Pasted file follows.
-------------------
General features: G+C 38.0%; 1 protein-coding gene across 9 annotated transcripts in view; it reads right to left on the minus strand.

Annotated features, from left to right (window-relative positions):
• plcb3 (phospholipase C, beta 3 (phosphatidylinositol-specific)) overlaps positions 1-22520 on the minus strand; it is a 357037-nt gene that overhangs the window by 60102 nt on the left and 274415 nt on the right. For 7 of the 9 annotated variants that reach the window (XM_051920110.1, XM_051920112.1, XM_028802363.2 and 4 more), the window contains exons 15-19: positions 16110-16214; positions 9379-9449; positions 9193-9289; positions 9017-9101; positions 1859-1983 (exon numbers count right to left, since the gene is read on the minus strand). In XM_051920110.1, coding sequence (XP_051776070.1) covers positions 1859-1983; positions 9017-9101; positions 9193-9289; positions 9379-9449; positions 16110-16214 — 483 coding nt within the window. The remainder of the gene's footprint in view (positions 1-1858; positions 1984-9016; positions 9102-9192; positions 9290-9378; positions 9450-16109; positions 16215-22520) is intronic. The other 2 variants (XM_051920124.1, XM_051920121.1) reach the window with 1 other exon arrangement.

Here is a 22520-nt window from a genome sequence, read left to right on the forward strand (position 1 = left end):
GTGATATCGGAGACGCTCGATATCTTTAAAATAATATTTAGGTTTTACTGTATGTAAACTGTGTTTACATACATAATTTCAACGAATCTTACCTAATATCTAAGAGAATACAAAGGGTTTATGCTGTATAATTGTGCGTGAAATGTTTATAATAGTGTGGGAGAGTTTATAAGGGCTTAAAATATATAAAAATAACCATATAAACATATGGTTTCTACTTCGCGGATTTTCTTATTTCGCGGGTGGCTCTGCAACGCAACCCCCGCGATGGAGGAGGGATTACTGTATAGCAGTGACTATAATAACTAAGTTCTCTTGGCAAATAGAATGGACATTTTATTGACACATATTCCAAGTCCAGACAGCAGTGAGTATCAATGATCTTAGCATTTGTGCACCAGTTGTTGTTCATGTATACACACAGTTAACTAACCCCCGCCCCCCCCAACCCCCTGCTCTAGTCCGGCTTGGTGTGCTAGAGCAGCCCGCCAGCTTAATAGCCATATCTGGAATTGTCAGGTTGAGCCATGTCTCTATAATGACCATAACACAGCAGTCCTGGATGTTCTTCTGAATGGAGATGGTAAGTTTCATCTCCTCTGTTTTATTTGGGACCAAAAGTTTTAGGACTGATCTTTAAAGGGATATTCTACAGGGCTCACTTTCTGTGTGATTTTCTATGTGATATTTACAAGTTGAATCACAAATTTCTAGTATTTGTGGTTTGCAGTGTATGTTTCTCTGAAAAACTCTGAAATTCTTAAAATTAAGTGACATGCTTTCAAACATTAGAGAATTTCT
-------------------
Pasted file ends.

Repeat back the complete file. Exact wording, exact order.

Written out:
General features: G+C 38.0%; 1 protein-coding gene across 9 annotated transcripts in view; it reads right to left on the minus strand.

Annotated features, from left to right (window-relative positions):
• plcb3 (phospholipase C, beta 3 (phosphatidylinositol-specific)) overlaps positions 1-22520 on the minus strand; it is a 357037-nt gene that overhangs the window by 60102 nt on the left and 274415 nt on the right. For 7 of the 9 annotated variants that reach the window (XM_051920110.1, XM_051920112.1, XM_028802363.2 and 4 more), the window contains exons 15-19: positions 16110-16214; positions 9379-9449; positions 9193-9289; positions 9017-9101; positions 1859-1983 (exon numbers count right to left, since the gene is read on the minus strand). In XM_051920110.1, coding sequence (XP_051776070.1) covers positions 1859-1983; positions 9017-9101; positions 9193-9289; positions 9379-9449; positions 16110-16214 — 483 coding nt within the window. The remainder of the gene's footprint in view (positions 1-1858; positions 1984-9016; positions 9102-9192; positions 9290-9378; positions 9450-16109; positions 16215-22520) is intronic. The other 2 variants (XM_051920124.1, XM_051920121.1) reach the window with 1 other exon arrangement.

Here is a 22520-nt window from a genome sequence, read left to right on the forward strand (position 1 = left end):
GTGATATCGGAGACGCTCGATATCTTTAAAATAATATTTAGGTTTTACTGTATGTAAACTGTGTTTACATACATAATTTCAACGAATCTTACCTAATATCTAAGAGAATACAAAGGGTTTATGCTGTATAATTGTGCGTGAAATGTTTATAATAGTGTGGGAGAGTTTATAAGGGCTTAAAATATATAAAAATAACCATATAAACATATGGTTTCTACTTCGCGGATTTTCTTATTTCGCGGGTGGCTCTGCAACGCAACCCCCGCGATGGAGGAGGGATTACTGTATAGCAGTGACTATAATAACTAAGTTCTCTTGGCAAATAGAATGGACATTTTATTGACACATATTCCAAGTCCAGACAGCAGTGAGTATCAATGATCTTAGCATTTGTGCACCAGTTGTTGTTCATGTATACACACAGTTAACTAACCCCCGCCCCCCCCAACCCCCTGCTCTAGTCCGGCTTGGTGTGCTAGAGCAGCCCGCCAGCTTAATAGCCATATCTGGAATTGTCAGGTTGAGCCATGTCTCTATAATGACCATAACACAGCAGTCCTGGATGTTCTTCTGAATGGAGATGGTAAGTTTCATCTCCTCTGTTTTATTTGGGACCAAAAGTTTTAGGACTGATCTTTAAAGGGATATTCTACAGGGCTCACTTTCTGTGTGATTTTCTATGTGATATTTACAAGTTGAATCACAAATTTCTAGTATTTGTGGTTTGCAGTGTATGTTTCTCTGAAAAACTCTGAAATTCTTAAAATTAAGTGACATGCTTTCAAACATTAGAGAATTTCT